In the last years of the fourteenth century tributary streams begin to feed the feeble main current. In 1365 Guariento, a Paduan, was employed by the State to paint a huge fresco of Paradise in the Hall of the Gran Consiglio of the Ducal Palace. This, which lay hid for centuries under the painting by Tintoretto, was uncovered in 1909 and found to be in fairly good preservation. It can now be seen in a side room. It tells us that Guariento had to some extent been influenced by Giotto. The thrones have long Gothic pendatives, the faces have more the Giottesque than the Byzantine cast and show that the old traditions were crumbling.

When painting in Venice first begins to live a life of its own, Jacobello del Fiore stands out as the most conspicuous of the indigenous Venetians. His father had been president of the Painters’ Guild. Jacopo himself was president from 1415 to 1436. He was a rich and popular member of the State and a man of high character. His works, to judge by the specimens left, hardly attained the dignity of art, though in the banner of ” Justice,” in the Academy, the space is filled in a monumental fashion and the figure of St. Gabriel with the lily has something grand and graceful. We trace the same treatment of flying banners and draperies and rippling hair in the fantastic but picturesque S. Grisogono in the left transept of San Trovaso. Jacobello’s will, executed in 1439 in favour of his wife Lucia and his son, Ercole, with provision for a possible posthumous son, shows him to have been a man of considerable possessions. He owned a slave and had other servants, a house, money, and books. Among his fellow-workers who are represented in Venice are Niccolo Semitocolo, Niccolo di Pietro, and Lorenzo Veneziano. The important altarpiece by the last, in the Academy, has evidently been reconstructed ; two Eternal Fathers hover over the Annunciation, and the Saints have been restored to the framework in such wise that the backs of many of them are turned on the momentous central event. In the ” Marriage of St. Catherine,” in the same gallery, Lorenzo gets more natural. The Child, in a light green dress with gold buttons, has a lively expression, and looks round at His Mother as if playing a game. The chapel of San Tarasio in San Zaccaria contains an ancona of which the central panel was only inserted in 1839, and is identical with Lorenzo’s other work. One of the finest and most elaborate of all the anconæ is in San Giovanni in Bragora, and is also the work of Lorenzo. In this, as well as in that of San Tarasio, the Mother offers the Child the apple, signifying the fruit of the Tree of Jesse and symbolical of the Incarnation. This incident, which is found thus early in art, was evidently felt to raise the group of the Mother and Child from a representation of a merely earthly relationship to a spiritual scene of the deepest meaning and the highest dignity.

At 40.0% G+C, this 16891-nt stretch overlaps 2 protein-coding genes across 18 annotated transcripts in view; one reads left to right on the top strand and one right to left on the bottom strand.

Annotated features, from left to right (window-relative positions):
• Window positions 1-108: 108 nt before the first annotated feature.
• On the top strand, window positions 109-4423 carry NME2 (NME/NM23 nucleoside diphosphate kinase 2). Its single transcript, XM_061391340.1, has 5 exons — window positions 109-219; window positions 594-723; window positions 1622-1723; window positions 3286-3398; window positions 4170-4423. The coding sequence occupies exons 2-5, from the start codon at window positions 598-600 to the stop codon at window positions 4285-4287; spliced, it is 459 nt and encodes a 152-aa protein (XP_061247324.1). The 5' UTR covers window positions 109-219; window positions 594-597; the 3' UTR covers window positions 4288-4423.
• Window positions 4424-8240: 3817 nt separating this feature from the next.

Niccolo di Pietro has several early works of the last decade of the fourteenth century, from which we gather that he began as a Byzantine, but that he imitated Guariento and was tentatively drawn to the Giottesque movement, but not, we may remember, before Giotto had been dead for some sixty years. Niccolo di Pietro has been confounded with Niccolo Semitocolo, but it is now realised that they were two distinct masters. The most important work of Michele Giambono which has come down to us is the signed ancona with five saints, now in the Venetian Academy. It is unusual to find a saint in the central panel instead of the Madonna. The saint is on a larger scale than his companions, and has hitherto passed as the Redeemer, but Professor Venturi has identified him as St. James the Great. He has the gold scallop-shell and pilgrim’s staff. It is clear from his size and position that the ancona has been painted for an altar specially dedicated to this Apostle.

The saints on the right are S. Michael and S. Louis of Toulouse. Between S. John the Evangelist and S. James is a monastic figure which has evidently changed places with S. John at some moment of restoration. If the two figures are transposed, their attitudes become intelligible. S. John is inculcating a message inscribed in his open book, while the monk is displaying his humble answer on his own page. The use in it of the term servus suggests that he is a Servite, though the want of the nimbus precludes the idea that he is one of the founders. It is probable that he is S. Filipo Benizzi, who, though considered as a saint from the time of his death, was not canonised for several centuries.

The Mond Collection includes a glowing picture by Giambono ; a seated figure clad in rich vestments and holding an orb, probably representing a Throne,” one of the angelic orders of the celestial Hierarchy.

Works are still in existence which may be ascribed to one or other of these masters, or of which no attribution can be made, but we know nothing positive of any other artists of the time which preceded the influence of Gentile da Fabriano. Nothing leads us to suppose that the Venetian School in its origin had any pre-tension to be a school of colour, or that it could claim anything like real excellence at a time when the Republic first became alive to the movement which was going on in other parts of Italy, and decided to call in foreign talent.